8 DIARY OF PATRICK GORDON. [1653   Latlne in the Colledge, only had enquired and written downe some words

8 DIARY OF PATRICK GORDON. [1653 Latlne in the Colledge, only had enquired and written downe some words



Passages from the diary of General Patrick Gordon of Auchleuchries : A.D. 1635-A.D. 1699"


Latlne in the Colledge, only had enquired and written downe some words
necessary for askeing the way, victualls, and such like. My portmantell 1
carved for ease on my back, betwixt villages, or when I did see no body ;
but comeing to any village or meeting any body, I took it under my arme.
Thus accoutred I went privately round the old towne, P. Menezes only
convoying me to the high way. I walked the well knowne way through
the wood to Frawensberg, pleasing my self either with trifling fancies or
such objects as offered in the way.

Being come to Frawensberg, I resolved not to go to Father Blackball for
fear of being chidden for leaving the Colledge, he haveing alwayes diswaded
me from takeing any other course as to be a scholler and turne religious.
And so excuseing my self to him hereafter by a letter, pretending my being
in company who would by no means make any stopp there, I went through
the towne without going in any where ; and keeping the high roadc, about
half a mile off", I did meet a coach with some gentlemen in it, who, stopping,
look't very ernestly upon me, and asked me in Dutch something, which I
not understanding passed by on my way. A mile and a halfe further, at
the entring of a wood the way divideing, I was doubtful! which to hold, yet
the midle being the liklyest I entred that. After I had gone a pretty way
into the wood, and doubting whether I was right or not, I began with
serious thoughts to consider my present condition, calling to mind from
whence I was come, from my most loveing parents and friends, and where I
was now, among strangers, whose language I understood not, travelling my
self knew not well whither, haveing but seven doliers by me which could
not last long, and when that was gone, I knew not ^^ here to gett a farthing
more for the great jorney and voyage wliich I intended. To serve or work
I thought it a disparagement, and to begg a greater. With those and
such like thoughts I grew so pensive and sadd, that, sitting downe, I began
to lament and bewalle my miserable condition. Then, haveing my recourse
to God Almighty, I, \Nith many teares, implored h:s assistance, cravving
also the intercession of the Blessed Virgin and all the Saincts in heaven.
Then getting up, I went forward, continuing in prayer with great fervency,
when on a suddaine, from the right hand, came an old man rideing, whose
gray haires might exact and force reverence from the haughtiest heart.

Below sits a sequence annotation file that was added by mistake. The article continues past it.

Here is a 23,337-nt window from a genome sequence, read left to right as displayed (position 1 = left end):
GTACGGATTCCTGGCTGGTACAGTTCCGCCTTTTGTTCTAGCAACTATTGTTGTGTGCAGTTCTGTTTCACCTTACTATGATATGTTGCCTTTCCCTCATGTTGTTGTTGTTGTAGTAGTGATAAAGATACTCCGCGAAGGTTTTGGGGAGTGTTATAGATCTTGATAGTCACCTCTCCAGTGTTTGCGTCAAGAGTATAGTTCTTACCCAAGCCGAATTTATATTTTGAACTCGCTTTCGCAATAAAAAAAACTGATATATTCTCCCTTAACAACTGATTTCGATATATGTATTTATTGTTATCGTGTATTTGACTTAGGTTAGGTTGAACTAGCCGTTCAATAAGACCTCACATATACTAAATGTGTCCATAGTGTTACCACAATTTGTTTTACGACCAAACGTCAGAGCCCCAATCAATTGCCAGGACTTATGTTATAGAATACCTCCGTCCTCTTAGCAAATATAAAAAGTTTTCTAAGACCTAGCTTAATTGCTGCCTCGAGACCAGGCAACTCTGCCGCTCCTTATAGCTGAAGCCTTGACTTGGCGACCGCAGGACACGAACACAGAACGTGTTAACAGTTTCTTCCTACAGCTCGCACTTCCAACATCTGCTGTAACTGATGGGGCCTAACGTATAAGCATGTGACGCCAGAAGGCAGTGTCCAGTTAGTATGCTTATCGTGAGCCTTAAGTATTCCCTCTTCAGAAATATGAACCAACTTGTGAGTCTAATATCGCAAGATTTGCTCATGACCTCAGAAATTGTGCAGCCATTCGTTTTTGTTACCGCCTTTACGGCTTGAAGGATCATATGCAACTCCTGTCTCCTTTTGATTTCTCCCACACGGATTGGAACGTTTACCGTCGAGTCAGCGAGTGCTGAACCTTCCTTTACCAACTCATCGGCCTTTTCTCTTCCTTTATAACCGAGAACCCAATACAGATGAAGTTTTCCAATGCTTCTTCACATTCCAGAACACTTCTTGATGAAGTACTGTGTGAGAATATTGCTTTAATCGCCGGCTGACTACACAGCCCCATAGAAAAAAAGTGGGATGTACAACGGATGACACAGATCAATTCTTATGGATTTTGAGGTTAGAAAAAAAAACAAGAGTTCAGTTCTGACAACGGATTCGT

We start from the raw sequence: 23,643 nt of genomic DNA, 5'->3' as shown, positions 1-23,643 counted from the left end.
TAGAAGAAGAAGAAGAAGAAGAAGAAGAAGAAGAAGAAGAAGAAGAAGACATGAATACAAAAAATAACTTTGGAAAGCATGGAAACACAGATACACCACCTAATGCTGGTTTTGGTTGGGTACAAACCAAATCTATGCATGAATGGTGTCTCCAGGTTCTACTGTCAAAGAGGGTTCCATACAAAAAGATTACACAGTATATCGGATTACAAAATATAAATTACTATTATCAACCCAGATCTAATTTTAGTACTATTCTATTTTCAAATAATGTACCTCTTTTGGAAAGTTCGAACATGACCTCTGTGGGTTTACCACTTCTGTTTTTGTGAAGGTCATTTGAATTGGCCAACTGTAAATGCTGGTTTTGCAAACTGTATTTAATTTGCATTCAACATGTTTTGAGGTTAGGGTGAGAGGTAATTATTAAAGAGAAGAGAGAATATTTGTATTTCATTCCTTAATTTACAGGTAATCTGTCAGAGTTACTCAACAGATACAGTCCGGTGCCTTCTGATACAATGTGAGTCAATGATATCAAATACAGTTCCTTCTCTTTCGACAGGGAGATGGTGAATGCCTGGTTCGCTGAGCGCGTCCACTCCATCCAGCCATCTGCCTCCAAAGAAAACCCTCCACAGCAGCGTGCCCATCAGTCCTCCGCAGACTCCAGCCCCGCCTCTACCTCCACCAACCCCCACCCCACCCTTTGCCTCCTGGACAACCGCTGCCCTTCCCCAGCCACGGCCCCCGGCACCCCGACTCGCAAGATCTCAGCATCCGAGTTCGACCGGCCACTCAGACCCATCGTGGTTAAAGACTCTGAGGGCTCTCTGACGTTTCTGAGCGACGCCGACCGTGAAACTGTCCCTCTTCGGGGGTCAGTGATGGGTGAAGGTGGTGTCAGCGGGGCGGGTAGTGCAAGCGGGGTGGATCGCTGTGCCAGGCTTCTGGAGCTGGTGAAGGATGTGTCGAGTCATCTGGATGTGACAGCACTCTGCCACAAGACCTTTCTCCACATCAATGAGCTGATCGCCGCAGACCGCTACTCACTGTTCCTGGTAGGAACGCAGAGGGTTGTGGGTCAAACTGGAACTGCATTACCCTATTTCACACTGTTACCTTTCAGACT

He, seing me crying, in crossing my way said to me in Dutch, which I
understood so : Cry not my child ; God will comfort you. I was very
astonished at his suddaine appearance and words, and also ashamed that any

Gordon was brought up and remained a lifelong Roman Catholic, at a time when the Church was being persecuted in Scotland. At age of fifteen, he entered the Jesuit college at Braunsberg, East Prussia, then part of Poland. In 1661, after many years experiences as a soldier of fortune, he joined the Russian army under Tsar Aleksei I, and in 1665 was sent on a special mission to England. After his return, he distinguished himself in several wars against the Turks and Tatars in southern Russia. In recognition of his service he was promoted to major-general in 1678, was appointed to the high command at Kiev in 1679, and in 1683 was made lieutenant-general. In 1687 and 1689 he took part in expeditions against the Tatars in the Crimea, being made a full general. Later in 1689, a revolution broke out in Moscow, and with the troops under his command, Gordon virtually decided events in favor of Peter the Great against the Regent, Tsarevna Sophia Alekseyevna. Consequently, he was for the remainder of his life in high favor with the Tsar, who confided to him the command of his capital during his absence from Russia. In 1696, Gordon's design of a "moveable rampart" played a key role in helping the Russians take Azov. One of Gordon's convinced the Tsars to establish the first Roman Catholic church and school in Muscovy, of which he remained the main benefactor and headed the Catholic community in Russia until his death. For his services his second son James, brigadier of the Russian army, was created Count of the Holy Roman Empire in 1701. At the end of his life the Tsar, who had visited Gordon frequently during his illness, was with him when he died, and with his own hands closed his eyes. General Gordon left behind him a uniquely detailed diary of his life and times, written in English. This is preserved in manuscript in the Russian State Military Archive in Moscow. Passages from the Diary of General Patrick Gordon of Auchleuchries (1635–1699) was printed, under the editorship of Joseph Robertson, for the Spalding Club, at Aberdeen, Scotland, 1859.



1635 - 1699


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